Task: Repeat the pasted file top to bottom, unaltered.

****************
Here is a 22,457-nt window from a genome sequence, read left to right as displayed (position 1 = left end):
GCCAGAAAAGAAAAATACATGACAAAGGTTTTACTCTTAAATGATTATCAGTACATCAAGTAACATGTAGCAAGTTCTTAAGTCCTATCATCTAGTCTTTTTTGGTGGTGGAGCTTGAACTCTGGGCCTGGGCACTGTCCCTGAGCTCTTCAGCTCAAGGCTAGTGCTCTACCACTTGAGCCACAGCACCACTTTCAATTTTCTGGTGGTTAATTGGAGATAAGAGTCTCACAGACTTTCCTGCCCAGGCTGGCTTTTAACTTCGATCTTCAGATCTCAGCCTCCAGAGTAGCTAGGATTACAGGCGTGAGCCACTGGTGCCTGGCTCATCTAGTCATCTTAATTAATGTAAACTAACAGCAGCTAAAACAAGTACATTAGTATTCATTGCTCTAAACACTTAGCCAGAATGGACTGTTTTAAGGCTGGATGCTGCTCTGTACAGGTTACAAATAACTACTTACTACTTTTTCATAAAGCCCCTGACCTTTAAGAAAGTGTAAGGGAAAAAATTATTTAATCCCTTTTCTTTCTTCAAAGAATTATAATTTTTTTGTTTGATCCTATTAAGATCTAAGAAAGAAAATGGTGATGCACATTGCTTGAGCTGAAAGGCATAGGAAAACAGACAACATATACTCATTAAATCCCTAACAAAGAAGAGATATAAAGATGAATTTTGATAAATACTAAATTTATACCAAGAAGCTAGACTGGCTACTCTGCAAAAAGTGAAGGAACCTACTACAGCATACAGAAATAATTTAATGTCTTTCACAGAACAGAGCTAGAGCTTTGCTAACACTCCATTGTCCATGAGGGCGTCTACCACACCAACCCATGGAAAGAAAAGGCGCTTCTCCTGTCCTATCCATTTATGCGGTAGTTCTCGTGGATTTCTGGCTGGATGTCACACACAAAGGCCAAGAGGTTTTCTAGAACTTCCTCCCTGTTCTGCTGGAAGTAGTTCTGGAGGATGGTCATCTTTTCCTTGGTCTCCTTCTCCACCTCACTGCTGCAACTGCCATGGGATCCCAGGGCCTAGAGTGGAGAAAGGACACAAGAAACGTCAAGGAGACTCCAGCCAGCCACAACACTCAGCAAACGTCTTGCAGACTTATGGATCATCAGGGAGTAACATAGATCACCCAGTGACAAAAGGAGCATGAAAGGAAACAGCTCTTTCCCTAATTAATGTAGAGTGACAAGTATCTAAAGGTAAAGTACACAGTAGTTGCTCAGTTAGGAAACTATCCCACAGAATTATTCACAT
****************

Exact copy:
Here is a 22,457-nt window from a genome sequence, read left to right as displayed (position 1 = left end):
GCCAGAAAAGAAAAATACATGACAAAGGTTTTACTCTTAAATGATTATCAGTACATCAAGTAACATGTAGCAAGTTCTTAAGTCCTATCATCTAGTCTTTTTTGGTGGTGGAGCTTGAACTCTGGGCCTGGGCACTGTCCCTGAGCTCTTCAGCTCAAGGCTAGTGCTCTACCACTTGAGCCACAGCACCACTTTCAATTTTCTGGTGGTTAATTGGAGATAAGAGTCTCACAGACTTTCCTGCCCAGGCTGGCTTTTAACTTCGATCTTCAGATCTCAGCCTCCAGAGTAGCTAGGATTACAGGCGTGAGCCACTGGTGCCTGGCTCATCTAGTCATCTTAATTAATGTAAACTAACAGCAGCTAAAACAAGTACATTAGTATTCATTGCTCTAAACACTTAGCCAGAATGGACTGTTTTAAGGCTGGATGCTGCTCTGTACAGGTTACAAATAACTACTTACTACTTTTTCATAAAGCCCCTGACCTTTAAGAAAGTGTAAGGGAAAAAATTATTTAATCCCTTTTCTTTCTTCAAAGAATTATAATTTTTTTGTTTGATCCTATTAAGATCTAAGAAAGAAAATGGTGATGCACATTGCTTGAGCTGAAAGGCATAGGAAAACAGACAACATATACTCATTAAATCCCTAACAAAGAAGAGATATAAAGATGAATTTTGATAAATACTAAATTTATACCAAGAAGCTAGACTGGCTACTCTGCAAAAAGTGAAGGAACCTACTACAGCATACAGAAATAATTTAATGTCTTTCACAGAACAGAGCTAGAGCTTTGCTAACACTCCATTGTCCATGAGGGCGTCTACCACACCAACCCATGGAAAGAAAAGGCGCTTCTCCTGTCCTATCCATTTATGCGGTAGTTCTCGTGGATTTCTGGCTGGATGTCACACACAAAGGCCAAGAGGTTTTCTAGAACTTCCTCCCTGTTCTGCTGGAAGTAGTTCTGGAGGATGGTCATCTTTTCCTTGGTCTCCTTCTCCACCTCACTGCTGCAACTGCCATGGGATCCCAGGGCCTAGAGTGGAGAAAGGACACAAGAAACGTCAAGGAGACTCCAGCCAGCCACAACACTCAGCAAACGTCTTGCAGACTTATGGATCATCAGGGAGTAACATAGATCACCCAGTGACAAAAGGAGCATGAAAGGAAACAGCTCTTTCCCTAATTAATGTAGAGTGACAAGTATCTAAAGGTAAAGTACACAGTAGTTGCTCAGTTAGGAAACTATCCCACAGAATTATTCACAT